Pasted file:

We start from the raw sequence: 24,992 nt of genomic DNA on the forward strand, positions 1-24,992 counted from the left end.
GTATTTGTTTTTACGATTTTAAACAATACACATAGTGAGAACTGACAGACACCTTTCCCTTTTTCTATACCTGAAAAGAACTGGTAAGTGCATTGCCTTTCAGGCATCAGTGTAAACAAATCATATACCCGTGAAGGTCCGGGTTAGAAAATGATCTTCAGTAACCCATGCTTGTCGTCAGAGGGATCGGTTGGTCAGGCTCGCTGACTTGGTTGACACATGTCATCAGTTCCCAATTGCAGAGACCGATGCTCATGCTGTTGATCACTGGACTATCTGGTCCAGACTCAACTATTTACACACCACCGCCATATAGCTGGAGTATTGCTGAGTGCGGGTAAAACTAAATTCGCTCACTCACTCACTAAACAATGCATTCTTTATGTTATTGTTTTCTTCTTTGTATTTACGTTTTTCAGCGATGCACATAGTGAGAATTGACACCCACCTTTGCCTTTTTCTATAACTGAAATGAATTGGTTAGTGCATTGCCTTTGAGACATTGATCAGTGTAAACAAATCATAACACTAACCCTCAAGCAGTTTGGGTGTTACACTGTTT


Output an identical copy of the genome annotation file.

We start from the raw sequence: 24,992 nt of genomic DNA on the forward strand, positions 1-24,992 counted from the left end.
GTATTTGTTTTTACGATTTTAAACAATACACATAGTGAGAACTGACAGACACCTTTCCCTTTTTCTATACCTGAAAAGAACTGGTAAGTGCATTGCCTTTCAGGCATCAGTGTAAACAAATCATATACCCGTGAAGGTCCGGGTTAGAAAATGATCTTCAGTAACCCATGCTTGTCGTCAGAGGGATCGGTTGGTCAGGCTCGCTGACTTGGTTGACACATGTCATCAGTTCCCAATTGCAGAGACCGATGCTCATGCTGTTGATCACTGGACTATCTGGTCCAGACTCAACTATTTACACACCACCGCCATATAGCTGGAGTATTGCTGAGTGCGGGTAAAACTAAATTCGCTCACTCACTCACTAAACAATGCATTCTTTATGTTATTGTTTTCTTCTTTGTATTTACGTTTTTCAGCGATGCACATAGTGAGAATTGACACCCACCTTTGCCTTTTTCTATAACTGAAATGAATTGGTTAGTGCATTGCCTTTGAGACATTGATCAGTGTAAACAAATCATAACACTAACCCTCAAGCAGTTTGGGTGTTACACTGTTT